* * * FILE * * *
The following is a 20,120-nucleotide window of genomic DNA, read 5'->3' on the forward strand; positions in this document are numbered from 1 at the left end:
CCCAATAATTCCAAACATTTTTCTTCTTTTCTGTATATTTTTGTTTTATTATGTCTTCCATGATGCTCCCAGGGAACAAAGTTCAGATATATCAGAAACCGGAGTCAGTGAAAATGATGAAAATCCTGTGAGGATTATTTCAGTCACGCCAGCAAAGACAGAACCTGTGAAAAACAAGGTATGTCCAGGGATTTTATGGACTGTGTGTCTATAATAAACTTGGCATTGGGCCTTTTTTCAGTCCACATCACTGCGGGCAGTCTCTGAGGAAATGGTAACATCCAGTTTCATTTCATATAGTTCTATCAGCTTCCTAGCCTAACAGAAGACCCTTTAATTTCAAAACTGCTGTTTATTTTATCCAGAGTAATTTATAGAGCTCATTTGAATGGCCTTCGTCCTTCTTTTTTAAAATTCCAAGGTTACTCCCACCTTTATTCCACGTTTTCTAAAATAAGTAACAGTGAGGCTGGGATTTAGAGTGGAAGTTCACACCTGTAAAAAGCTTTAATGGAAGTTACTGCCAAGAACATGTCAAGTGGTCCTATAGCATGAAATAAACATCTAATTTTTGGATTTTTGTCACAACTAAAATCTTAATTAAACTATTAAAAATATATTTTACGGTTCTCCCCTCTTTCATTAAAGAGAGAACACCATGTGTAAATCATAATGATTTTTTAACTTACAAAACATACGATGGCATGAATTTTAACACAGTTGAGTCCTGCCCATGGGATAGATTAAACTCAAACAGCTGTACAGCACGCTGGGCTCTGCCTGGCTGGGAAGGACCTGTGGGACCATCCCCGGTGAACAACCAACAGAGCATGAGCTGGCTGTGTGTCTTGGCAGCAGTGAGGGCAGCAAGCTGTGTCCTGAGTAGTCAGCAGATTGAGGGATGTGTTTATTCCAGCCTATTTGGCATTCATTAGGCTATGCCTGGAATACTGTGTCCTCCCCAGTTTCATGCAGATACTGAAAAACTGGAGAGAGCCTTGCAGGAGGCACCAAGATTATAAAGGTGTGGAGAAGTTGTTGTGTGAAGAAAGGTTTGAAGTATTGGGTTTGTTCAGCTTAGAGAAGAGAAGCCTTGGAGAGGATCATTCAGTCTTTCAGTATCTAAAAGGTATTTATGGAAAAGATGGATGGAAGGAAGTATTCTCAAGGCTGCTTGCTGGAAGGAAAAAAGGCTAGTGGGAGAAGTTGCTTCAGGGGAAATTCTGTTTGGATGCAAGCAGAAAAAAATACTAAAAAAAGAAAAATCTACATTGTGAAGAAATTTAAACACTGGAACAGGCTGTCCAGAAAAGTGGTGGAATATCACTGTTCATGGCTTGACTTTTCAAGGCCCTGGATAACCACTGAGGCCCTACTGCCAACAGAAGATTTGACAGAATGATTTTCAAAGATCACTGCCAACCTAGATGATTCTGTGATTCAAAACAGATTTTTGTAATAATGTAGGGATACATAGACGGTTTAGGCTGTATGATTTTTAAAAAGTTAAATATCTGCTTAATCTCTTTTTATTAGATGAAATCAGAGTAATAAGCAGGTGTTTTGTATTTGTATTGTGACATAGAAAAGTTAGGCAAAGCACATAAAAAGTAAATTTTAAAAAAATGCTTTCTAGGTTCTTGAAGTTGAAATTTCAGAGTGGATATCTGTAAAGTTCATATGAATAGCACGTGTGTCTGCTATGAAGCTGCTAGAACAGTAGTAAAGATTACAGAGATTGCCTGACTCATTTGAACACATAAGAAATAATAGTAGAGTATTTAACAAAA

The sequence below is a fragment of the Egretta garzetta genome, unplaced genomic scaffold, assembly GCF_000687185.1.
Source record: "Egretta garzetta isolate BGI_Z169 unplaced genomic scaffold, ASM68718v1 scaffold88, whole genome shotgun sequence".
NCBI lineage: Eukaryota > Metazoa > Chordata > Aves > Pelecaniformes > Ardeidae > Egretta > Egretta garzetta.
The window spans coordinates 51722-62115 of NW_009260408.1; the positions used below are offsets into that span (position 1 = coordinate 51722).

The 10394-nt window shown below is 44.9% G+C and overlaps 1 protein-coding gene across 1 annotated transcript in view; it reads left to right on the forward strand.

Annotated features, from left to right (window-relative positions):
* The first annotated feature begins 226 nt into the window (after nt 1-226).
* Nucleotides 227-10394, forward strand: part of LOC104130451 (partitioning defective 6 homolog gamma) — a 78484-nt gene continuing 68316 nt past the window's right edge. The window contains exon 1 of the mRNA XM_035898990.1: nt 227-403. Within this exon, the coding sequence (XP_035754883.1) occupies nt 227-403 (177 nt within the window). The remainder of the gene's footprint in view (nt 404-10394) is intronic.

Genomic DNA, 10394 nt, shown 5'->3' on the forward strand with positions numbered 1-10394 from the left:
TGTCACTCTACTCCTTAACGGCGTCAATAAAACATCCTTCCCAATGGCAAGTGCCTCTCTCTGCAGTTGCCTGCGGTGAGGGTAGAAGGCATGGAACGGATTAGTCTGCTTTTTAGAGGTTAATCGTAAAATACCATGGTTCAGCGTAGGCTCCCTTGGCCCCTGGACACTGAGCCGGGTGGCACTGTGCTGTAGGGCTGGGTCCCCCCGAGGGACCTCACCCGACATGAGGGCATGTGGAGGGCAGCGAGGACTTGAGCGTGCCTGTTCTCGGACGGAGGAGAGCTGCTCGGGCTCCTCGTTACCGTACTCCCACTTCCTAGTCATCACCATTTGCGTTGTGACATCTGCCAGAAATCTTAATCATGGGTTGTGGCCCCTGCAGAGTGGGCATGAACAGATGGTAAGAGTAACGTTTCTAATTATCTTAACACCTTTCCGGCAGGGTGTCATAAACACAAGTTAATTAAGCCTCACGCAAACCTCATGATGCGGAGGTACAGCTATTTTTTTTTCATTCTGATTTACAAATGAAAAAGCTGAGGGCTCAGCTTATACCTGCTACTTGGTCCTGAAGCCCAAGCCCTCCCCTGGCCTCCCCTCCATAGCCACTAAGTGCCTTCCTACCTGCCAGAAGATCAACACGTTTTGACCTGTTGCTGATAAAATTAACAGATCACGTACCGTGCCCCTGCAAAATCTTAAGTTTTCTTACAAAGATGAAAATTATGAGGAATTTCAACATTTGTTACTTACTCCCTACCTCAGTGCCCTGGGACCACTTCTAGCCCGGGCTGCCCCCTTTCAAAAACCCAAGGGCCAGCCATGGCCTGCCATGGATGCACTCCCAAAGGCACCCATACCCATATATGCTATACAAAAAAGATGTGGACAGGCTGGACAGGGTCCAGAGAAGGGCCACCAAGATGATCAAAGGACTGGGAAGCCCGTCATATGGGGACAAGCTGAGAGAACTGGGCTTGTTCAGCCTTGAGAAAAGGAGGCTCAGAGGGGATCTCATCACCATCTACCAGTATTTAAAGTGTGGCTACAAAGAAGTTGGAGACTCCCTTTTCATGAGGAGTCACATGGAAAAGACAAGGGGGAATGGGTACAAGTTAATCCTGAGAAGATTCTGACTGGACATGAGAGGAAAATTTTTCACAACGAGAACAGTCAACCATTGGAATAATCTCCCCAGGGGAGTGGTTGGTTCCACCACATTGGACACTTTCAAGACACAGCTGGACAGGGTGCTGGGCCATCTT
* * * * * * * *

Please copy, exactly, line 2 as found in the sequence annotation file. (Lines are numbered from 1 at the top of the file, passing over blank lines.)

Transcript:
CCCAATAATTCCAAACATTTTTCTTCTTTTCTGTATATTTTTGTTTTATTATGTCTTCCATGATGCTCCCAGGGAACAAAGTTCAGATATATCAGAAACCGGAGTCAGTGAAAATGATGAAAATCCTGTGAGGATTATTTCAGTCACGCCAGCAAAGACAGAACCTGTGAAAAACAAGGTATGTCCAGGGATTTTATGGACTGTGTGTCTATAATAAACTTGGCATTGGGCCTTTTTTCAGTCCACATCACTGCGGGCAGTCTCTGAGGAAATGGTAACATCCAGTTTCATTTCATATAGTTCTATCAGCTTCCTAGCCTAACAGAAGACCCTTTAATTTCAAAACTGCTGTTTATTTTATCCAGAGTAATTTATAGAGCTCATTTGAATGGCCTTCGTCCTTCTTTTTTAAAATTCCAAGGTTACTCCCACCTTTATTCCACGTTTTCTAAAATAAGTAACAGTGAGGCTGGGATTTAGAGTGGAAGTTCACACCTGTAAAAAGCTTTAATGGAAGTTACTGCCAAGAACATGTCAAGTGGTCCTATAGCATGAAATAAACATCTAATTTTTGGATTTTTGTCACAACTAAAATCTTAATTAAACTATTAAAAATATATTTTACGGTTCTCCCCTCTTTCATTAAAGAGAGAACACCATGTGTAAATCATAATGATTTTTTAACTTACAAAACATACGATGGCATGAATTTTAACACAGTTGAGTCCTGCCCATGGGATAGATTAAACTCAAACAGCTGTACAGCACGCTGGGCTCTGCCTGGCTGGGAAGGACCTGTGGGACCATCCCCGGTGAACAACCAACAGAGCATGAGCTGGCTGTGTGTCTTGGCAGCAGTGAGGGCAGCAAGCTGTGTCCTGAGTAGTCAGCAGATTGAGGGATGTGTTTATTCCAGCCTATTTGGCATTCATTAGGCTATGCCTGGAATACTGTGTCCTCCCCAGTTTCATGCAGATACTGAAAAACTGGAGAGAGCCTTGCAGGAGGCACCAAGATTATAAAGGTGTGGAGAAGTTGTTGTGTGAAGAAAGGTTTGAAGTATTGGGTTTGTTCAGCTTAGAGAAGAGAAGCCTTGGAGAGGATCATTCAGTCTTTCAGTATCTAAAAGGTATTTATGGAAAAGATGGATGGAAGGAAGTATTCTCAAGGCTGCTTGCTGGAAGGAAAAAAGGCTAGTGGGAGAAGTTGCTTCAGGGGAAATTCTGTTTGGATGCAAGCAGAAAAAAATACTAAAAAAAGAAAAATCTACATTGTGAAGAAATTTAAACACTGGAACAGGCTGTCCAGAAAAGTGGTGGAATATCACTGTTCATGGCTTGACTTTTCAAGGCCCTGGATAACCACTGAGGCCCTACTGCCAACAGAAGATTTGACAGAATGATTTTCAAAGATCACTGCCAACCTAGATGATTCTGTGATTCAAAACAGATTTTTGTAATAATGTAGGGATACATAGACGGTTTAGGCTGTATGATTTTTAAAAAGTTAAATATCTGCTTAATCTCTTTTTATTAGATGAAATCAGAGTAATAAGCAGGTGTTTTGTATTTGTATTGTGACATAGAAAAGTTAGGCAAAGCACATAAAAAGTAAATTTTAAAAAAATGCTTTCTAGGTTCTTGAAGTTGAAATTTCAGAGTGGATATCTGTAAAGTTCATATGAATAGCACGTGTGTCTGCTATGAAGCTGCTAGAACAGTAGTAAAGATTACAGAGATTGCCTGACTCATTTGAACACATAAGAAATAATAGTAGAGTATTTAACAAAA